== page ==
Continental Divide Trail - Page 7
|8.09.2010 - Morning phone message
I'm at Pinedale with a bit of a problem.
The bike shop didn't have the wrench I
needed to remove my pedal crank to
see what's wrong. If I keep going and
break down I may need to push the
"send help" button on my spotter. I
won't be in any danger, but you might
have to send someone to pick me up.
|8.12.2010 - morning phone message
I'm still in Rollins this morning. It's
pretty windy and the wind is going the
wrong way. I'm planning to catch a bus
to Fort Collins where my cousin owns a
bike shop. Although I've been doing
OK, he will give the bike a good tuneup.
My bike has been making a clunking noise as I pedal for the last few days. I've narrowed it
down to the bearings in the bottom bracket, so I thought it would be prudent to stop at the
bike shop/hardware store in Pinedale before I headed out. The guy at the counter took a
look at it and said, Huh, I don't have a wrench that fits that, and ever if I did, I sure don't have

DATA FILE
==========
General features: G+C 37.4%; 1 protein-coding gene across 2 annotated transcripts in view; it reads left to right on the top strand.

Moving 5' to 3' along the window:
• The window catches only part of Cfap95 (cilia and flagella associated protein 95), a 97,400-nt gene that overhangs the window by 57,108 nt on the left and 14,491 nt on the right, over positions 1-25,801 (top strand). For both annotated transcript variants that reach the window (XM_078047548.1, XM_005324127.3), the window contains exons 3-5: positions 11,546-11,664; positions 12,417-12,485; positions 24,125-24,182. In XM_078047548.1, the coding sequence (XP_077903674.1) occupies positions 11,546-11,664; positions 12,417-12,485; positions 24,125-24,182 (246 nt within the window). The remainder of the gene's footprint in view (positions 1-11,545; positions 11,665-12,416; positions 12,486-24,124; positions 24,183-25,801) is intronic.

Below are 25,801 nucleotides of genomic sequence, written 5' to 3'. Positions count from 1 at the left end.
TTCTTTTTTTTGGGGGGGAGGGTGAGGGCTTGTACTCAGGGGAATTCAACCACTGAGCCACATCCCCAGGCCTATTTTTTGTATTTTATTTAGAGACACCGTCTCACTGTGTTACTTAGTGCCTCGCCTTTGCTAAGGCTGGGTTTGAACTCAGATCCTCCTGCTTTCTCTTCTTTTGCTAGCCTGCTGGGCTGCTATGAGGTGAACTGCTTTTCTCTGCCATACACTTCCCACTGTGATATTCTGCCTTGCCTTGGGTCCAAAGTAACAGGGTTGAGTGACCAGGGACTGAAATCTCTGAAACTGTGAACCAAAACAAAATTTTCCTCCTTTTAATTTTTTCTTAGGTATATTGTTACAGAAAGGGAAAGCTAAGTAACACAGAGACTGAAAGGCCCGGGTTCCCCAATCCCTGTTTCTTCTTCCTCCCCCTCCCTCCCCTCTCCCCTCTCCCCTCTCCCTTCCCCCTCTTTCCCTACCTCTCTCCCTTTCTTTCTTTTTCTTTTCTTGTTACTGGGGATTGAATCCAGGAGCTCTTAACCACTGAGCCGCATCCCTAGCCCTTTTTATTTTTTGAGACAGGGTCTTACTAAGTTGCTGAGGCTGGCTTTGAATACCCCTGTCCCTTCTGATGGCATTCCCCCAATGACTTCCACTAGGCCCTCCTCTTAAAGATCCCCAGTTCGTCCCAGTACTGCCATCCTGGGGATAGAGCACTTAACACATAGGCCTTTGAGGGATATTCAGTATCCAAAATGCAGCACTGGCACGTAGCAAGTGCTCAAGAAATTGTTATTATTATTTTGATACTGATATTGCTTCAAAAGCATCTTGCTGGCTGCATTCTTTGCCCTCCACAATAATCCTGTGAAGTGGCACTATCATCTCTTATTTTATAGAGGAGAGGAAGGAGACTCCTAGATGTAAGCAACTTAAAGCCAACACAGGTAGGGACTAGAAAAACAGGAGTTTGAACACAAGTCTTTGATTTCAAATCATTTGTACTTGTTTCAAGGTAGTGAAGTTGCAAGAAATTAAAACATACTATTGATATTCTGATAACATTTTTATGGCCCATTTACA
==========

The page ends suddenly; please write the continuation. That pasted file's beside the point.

the bearings, so I clunked on out of town. I only have 270 miles to cover to get to my
cousin's bike shop in Ft. Collins, Colorado, and I feel confident I can make it.
I rode 20 miles on a not-that-busy gravel road before turning onto a fairly busy gravel road.
The traffic was really getting to me, and I was glad when the route took me on a deserted
road through the high desert. The road climbed up to the divide and followed it along a
high ridge for almost 2 miles. The views were stunning, but a thunderstorm was closing in
and on top of the continental divide isn't the best place to be in a thunderstorm. I stopped to
put on my rain jacket as the road headed down.
It was almost too windy to put on my rain jacket, but I got it on. As soon as I did, I was
caught by what was probably the strongest wind I've ever been in. I dug my feet in, but the
wind pushed me and my bike three feet across the road and into the ditch. I thought that if
ever there was a situation that called for curling up into a ball in the ditch, this was it, so
that's what I did. Things settled down after about ten minutes, so I pedaled on.
I finished my day just past the next little town of South Pass City. It's a restored gold mining
town from the late 1800's, but I got there late and everything was closed. South Pass was a
big deal though. I started a new map South Pass City to Silverthorne, Colorado, 405.1
It's still windy. I've been going north on my way to Mexico this afternoon, because that's
what the map tells me to do, so I've had a tailwind. Tomorrow, I head south. If the wind